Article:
Step 1: The Concept of “Promote-ability”
Lesson 1: Every job adds value to an employer in one or more of ten ways.
- Generate income
- Cut costs
- Save time
- Make work easier
- Solve a specific problem
- Be more competitive
- Build relationships/an image
- Expand business
- Attract new customers
- Retain existing customers
Lesson 2: The best person may not get the promotion. A promotion is not a reward, it is a prediction of performance in a new assignment. The hiring manager is evaluating benefits, costs, and risks among internal and external candidates.
Lesson 3: There is institution bias against internal hires. An internal hire creates two hiring searches, while an external hire is only one.
Lesson 4: Irreplaceable people are not promote-able. If your boss cannot do without you, then they won’t let you leave.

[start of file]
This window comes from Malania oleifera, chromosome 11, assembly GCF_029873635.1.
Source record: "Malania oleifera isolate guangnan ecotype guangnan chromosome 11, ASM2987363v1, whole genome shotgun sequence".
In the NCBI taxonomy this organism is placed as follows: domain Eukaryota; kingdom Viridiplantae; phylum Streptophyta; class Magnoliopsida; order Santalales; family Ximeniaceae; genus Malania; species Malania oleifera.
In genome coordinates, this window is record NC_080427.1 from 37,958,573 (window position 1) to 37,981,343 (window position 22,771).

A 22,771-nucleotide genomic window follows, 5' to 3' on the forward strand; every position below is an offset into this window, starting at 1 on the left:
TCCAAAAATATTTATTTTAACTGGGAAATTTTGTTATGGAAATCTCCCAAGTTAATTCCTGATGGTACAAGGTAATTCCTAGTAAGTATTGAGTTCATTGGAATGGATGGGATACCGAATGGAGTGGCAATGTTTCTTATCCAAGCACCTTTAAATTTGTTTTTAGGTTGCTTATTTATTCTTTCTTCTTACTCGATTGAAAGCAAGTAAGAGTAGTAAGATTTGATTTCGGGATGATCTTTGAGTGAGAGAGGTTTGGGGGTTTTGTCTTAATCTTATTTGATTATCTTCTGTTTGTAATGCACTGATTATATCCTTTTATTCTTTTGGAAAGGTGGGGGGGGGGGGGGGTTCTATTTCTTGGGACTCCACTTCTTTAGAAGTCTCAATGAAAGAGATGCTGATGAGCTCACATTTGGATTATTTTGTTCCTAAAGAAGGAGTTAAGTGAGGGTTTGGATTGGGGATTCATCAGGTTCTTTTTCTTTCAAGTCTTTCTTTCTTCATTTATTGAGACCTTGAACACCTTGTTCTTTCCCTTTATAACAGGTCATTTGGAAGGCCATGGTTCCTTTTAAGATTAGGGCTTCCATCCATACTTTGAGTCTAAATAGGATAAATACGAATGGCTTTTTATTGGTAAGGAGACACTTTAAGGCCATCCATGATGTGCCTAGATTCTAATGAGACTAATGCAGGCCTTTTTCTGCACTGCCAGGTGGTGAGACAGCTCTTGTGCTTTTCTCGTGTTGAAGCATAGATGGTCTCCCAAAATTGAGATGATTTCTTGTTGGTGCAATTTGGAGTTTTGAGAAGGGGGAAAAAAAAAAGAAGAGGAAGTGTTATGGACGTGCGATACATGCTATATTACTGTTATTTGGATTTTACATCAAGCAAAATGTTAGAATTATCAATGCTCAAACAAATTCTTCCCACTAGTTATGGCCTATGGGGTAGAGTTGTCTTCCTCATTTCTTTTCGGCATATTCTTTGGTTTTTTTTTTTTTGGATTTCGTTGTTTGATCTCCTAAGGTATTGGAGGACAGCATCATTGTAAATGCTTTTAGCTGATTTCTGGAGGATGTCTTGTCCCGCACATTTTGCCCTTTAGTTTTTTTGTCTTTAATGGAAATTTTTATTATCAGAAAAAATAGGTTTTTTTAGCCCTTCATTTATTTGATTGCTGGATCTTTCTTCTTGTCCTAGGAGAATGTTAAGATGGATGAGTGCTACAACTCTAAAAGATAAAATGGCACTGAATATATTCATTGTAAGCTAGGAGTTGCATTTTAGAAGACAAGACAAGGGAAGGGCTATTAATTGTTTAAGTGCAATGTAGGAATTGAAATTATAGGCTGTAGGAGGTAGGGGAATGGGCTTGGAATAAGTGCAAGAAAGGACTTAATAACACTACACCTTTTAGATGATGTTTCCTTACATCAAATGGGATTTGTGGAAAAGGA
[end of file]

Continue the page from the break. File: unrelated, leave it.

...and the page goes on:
Lesson 5: As you move “up” in the organization, the less you rely on technical expertise, and the more on strategic thinking, people leadership, organizational management, data-driven decision making, and emotional intelligence [Connie link to slide]
Readings and Videos for Deeper Understanding
- Drucker, P. “Managing Oneself” Harvard Business Review
- Asher, D. (2007). Who Gets Promoted, Who Doesn’t, And Why
- Watkins, M. (June 2012). “How Managers Become Leaders”. Harvard Business Review
- Ready, Conger, and Hill. (June 2010). “Are You a High Potential?” Harvard Business Review.
- Beeson, J. (June 2009). “Why You Didn’t Get That Promotion”. Harvard Business Review.
- Milway, Gregory, Davis-Peccoud, and Yazbak. (December 2001). “Getting Ready For Your Next Assignment”. Harvard Business Review.
- Arruda, W. (March 25, 2014). “Be Promiscuous, Take Credit for Other’s Work and Other Ways To Get Promoted”. Forbes.
- Goldsmith, M. (2008). “How Can I Do a Better Job of Managing Up?”. Harvard Business School Publishing, Corp.
- Cross and Thomas. (Jul-Aug 2011). “A Smarter Way to Network”. Harvard Business Review.